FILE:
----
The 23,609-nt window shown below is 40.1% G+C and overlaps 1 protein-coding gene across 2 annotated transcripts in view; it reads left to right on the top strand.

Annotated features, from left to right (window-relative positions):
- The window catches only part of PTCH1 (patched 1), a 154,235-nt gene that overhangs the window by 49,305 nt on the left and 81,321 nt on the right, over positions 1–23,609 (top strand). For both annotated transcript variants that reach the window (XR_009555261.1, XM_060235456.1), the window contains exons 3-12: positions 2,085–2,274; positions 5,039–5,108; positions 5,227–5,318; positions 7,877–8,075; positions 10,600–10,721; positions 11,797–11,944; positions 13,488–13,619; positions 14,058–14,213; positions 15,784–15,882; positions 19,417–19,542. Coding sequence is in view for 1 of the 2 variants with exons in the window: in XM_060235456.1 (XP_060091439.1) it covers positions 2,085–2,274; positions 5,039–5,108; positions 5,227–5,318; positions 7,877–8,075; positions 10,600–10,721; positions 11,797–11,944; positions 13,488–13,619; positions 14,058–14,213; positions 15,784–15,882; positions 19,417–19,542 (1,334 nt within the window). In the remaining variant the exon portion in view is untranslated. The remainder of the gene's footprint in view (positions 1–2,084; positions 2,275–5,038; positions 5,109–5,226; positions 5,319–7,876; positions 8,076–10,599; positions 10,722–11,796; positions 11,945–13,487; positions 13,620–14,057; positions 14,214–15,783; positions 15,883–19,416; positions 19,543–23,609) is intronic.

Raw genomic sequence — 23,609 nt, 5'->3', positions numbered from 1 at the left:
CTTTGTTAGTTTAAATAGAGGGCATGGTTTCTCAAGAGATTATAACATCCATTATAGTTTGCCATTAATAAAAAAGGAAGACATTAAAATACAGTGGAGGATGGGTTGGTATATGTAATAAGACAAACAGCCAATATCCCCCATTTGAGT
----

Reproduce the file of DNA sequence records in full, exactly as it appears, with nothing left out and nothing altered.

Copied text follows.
The 23,609-nt window shown below is 40.1% G+C and overlaps 1 protein-coding gene across 2 annotated transcripts in view; it reads left to right on the top strand.

Annotated features, from left to right (window-relative positions):
- The window catches only part of PTCH1 (patched 1), a 154,235-nt gene that overhangs the window by 49,305 nt on the left and 81,321 nt on the right, over positions 1–23,609 (top strand). For both annotated transcript variants that reach the window (XR_009555261.1, XM_060235456.1), the window contains exons 3-12: positions 2,085–2,274; positions 5,039–5,108; positions 5,227–5,318; positions 7,877–8,075; positions 10,600–10,721; positions 11,797–11,944; positions 13,488–13,619; positions 14,058–14,213; positions 15,784–15,882; positions 19,417–19,542. Coding sequence is in view for 1 of the 2 variants with exons in the window: in XM_060235456.1 (XP_060091439.1) it covers positions 2,085–2,274; positions 5,039–5,108; positions 5,227–5,318; positions 7,877–8,075; positions 10,600–10,721; positions 11,797–11,944; positions 13,488–13,619; positions 14,058–14,213; positions 15,784–15,882; positions 19,417–19,542 (1,334 nt within the window). In the remaining variant the exon portion in view is untranslated. The remainder of the gene's footprint in view (positions 1–2,084; positions 2,275–5,038; positions 5,109–5,226; positions 5,319–7,876; positions 8,076–10,599; positions 10,722–11,796; positions 11,945–13,487; positions 13,620–14,057; positions 14,214–15,783; positions 15,883–19,416; positions 19,543–23,609) is intronic.

Raw genomic sequence — 23,609 nt, 5'->3', positions numbered from 1 at the left:
CTTTGTTAGTTTAAATAGAGGGCATGGTTTCTCAAGAGATTATAACATCCATTATAGTTTGCCATTAATAAAAAAGGAAGACATTAAAATACAGTGGAGGATGGGTTGGTATATGTAATAAGACAAACAGCCAATATCCCCCATTTGAGT